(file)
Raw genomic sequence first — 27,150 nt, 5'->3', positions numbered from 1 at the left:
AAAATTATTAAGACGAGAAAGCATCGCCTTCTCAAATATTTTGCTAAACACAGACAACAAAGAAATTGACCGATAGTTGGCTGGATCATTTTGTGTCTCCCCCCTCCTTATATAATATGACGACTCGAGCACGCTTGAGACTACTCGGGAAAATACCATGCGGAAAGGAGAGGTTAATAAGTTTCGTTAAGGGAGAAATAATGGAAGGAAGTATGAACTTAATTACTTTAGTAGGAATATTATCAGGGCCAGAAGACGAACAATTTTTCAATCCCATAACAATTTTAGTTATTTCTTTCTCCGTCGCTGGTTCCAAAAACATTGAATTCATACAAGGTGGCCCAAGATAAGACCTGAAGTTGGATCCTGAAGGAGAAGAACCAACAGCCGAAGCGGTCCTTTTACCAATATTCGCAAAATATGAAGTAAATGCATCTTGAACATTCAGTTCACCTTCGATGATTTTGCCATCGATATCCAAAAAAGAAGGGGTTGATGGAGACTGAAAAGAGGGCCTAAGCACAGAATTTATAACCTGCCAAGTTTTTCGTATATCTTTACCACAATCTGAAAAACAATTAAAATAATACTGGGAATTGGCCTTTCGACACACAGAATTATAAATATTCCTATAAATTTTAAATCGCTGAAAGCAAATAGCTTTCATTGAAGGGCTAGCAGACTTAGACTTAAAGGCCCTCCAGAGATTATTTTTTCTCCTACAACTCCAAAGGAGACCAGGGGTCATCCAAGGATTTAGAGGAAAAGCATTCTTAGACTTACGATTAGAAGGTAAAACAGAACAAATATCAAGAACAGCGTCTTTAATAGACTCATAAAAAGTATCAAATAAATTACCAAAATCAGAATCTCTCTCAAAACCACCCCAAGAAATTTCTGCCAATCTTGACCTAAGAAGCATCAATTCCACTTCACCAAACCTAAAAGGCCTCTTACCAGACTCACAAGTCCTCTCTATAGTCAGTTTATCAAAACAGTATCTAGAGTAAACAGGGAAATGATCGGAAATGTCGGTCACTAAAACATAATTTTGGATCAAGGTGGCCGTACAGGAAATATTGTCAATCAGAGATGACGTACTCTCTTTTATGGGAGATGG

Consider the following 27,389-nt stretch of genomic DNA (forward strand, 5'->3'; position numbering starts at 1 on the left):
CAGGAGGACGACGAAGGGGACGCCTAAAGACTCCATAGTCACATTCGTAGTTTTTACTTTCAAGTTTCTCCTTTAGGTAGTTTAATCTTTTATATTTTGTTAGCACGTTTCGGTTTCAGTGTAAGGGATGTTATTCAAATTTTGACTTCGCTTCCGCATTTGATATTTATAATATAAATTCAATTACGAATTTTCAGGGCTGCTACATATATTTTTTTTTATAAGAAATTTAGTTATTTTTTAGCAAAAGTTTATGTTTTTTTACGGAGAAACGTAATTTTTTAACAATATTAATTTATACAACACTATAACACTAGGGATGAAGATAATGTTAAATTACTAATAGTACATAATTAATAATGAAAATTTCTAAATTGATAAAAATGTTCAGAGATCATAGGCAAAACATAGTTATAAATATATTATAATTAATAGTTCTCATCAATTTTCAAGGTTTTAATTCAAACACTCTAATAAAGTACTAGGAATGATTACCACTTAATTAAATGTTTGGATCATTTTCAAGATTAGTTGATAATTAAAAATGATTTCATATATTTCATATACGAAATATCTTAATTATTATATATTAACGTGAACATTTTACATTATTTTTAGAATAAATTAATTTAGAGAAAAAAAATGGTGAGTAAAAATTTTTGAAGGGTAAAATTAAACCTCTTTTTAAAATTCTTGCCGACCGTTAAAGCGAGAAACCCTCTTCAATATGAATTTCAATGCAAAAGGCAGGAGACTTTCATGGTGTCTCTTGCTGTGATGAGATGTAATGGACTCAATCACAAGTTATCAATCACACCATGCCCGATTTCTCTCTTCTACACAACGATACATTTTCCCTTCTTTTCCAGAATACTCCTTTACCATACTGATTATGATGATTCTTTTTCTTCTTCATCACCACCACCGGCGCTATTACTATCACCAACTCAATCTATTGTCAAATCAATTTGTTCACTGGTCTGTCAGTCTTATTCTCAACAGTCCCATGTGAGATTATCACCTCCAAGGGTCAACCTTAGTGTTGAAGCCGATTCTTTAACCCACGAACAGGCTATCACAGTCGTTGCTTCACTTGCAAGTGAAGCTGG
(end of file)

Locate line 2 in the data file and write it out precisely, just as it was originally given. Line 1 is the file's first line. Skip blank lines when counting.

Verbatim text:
AAAATTATTAAGACGAGAAAGCATCGCCTTCTCAAATATTTTGCTAAACACAGACAACAAAGAAATTGACCGATAGTTGGCTGGATCATTTTGTGTCTCCCCCCTCCTTATATAATATGACGACTCGAGCACGCTTGAGACTACTCGGGAAAATACCATGCGGAAAGGAGAGGTTAATAAGTTTCGTTAAGGGAGAAATAATGGAAGGAAGTATGAACTTAATTACTTTAGTAGGAATATTATCAGGGCCAGAAGACGAACAATTTTTCAATCCCATAACAATTTTAGTTATTTCTTTCTCCGTCGCTGGTTCCAAAAACATTGAATTCATACAAGGTGGCCCAAGATAAGACCTGAAGTTGGATCCTGAAGGAGAAGAACCAACAGCCGAAGCGGTCCTTTTACCAATATTCGCAAAATATGAAGTAAATGCATCTTGAACATTCAGTTCACCTTCGATGATTTTGCCATCGATATCCAAAAAAGAAGGGGTTGATGGAGACTGAAAAGAGGGCCTAAGCACAGAATTTATAACCTGCCAAGTTTTTCGTATATCTTTACCACAATCTGAAAAACAATTAAAATAATACTGGGAATTGGCCTTTCGACACACAGAATTATAAATATTCCTATAAATTTTAAATCGCTGAAAGCAAATAGCTTTCATTGAAGGGCTAGCAGACTTAGACTTAAAGGCCCTCCAGAGATTATTTTTTCTCCTACAACTCCAAAGGAGACCAGGGGTCATCCAAGGATTTAGAGGAAAAGCATTCTTAGACTTACGATTAGAAGGTAAAACAGAACAAATATCAAGAACAGCGTCTTTAATAGACTCATAAAAAGTATCAAATAAATTACCAAAATCAGAATCTCTCTCAAAACCACCCCAAGAAATTTCTGCCAATCTTGACCTAAGAAGCATCAATTCCACTTCACCAAACCTAAAAGGCCTCTTACCAGACTCACAAGTCCTCTCTATAGTCAGTTTATCAAAACAGTATCTAGAGTAAACAGGGAAATGATCGGAAATGTCGGTCACTAAAACATAATTTTGGATCAAGGTGGCCGTACAGGAAATATTGTCAATCAGAGATGACGTACTCTCTTTTATGGGAGATGG